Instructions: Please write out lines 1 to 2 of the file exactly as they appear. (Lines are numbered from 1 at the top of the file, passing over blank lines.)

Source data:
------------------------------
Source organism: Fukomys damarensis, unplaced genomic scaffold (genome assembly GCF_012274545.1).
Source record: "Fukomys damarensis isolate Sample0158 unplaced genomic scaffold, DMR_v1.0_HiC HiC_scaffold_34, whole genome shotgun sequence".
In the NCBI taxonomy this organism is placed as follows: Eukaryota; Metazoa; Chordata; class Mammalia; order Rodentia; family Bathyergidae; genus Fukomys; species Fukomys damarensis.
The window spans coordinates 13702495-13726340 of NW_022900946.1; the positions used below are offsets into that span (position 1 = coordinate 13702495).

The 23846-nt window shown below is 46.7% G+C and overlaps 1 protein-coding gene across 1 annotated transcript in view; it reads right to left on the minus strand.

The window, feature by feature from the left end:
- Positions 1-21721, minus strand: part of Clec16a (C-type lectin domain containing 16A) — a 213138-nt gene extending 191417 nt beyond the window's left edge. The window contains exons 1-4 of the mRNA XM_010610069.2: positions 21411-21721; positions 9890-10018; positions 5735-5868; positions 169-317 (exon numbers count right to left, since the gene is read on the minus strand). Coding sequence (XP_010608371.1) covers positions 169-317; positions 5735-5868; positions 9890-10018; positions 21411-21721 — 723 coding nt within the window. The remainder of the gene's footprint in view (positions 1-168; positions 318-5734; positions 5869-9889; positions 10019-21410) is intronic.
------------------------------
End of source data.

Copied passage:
Source organism: Fukomys damarensis, unplaced genomic scaffold (genome assembly GCF_012274545.1).
Source record: "Fukomys damarensis isolate Sample0158 unplaced genomic scaffold, DMR_v1.0_HiC HiC_scaffold_34, whole genome shotgun sequence".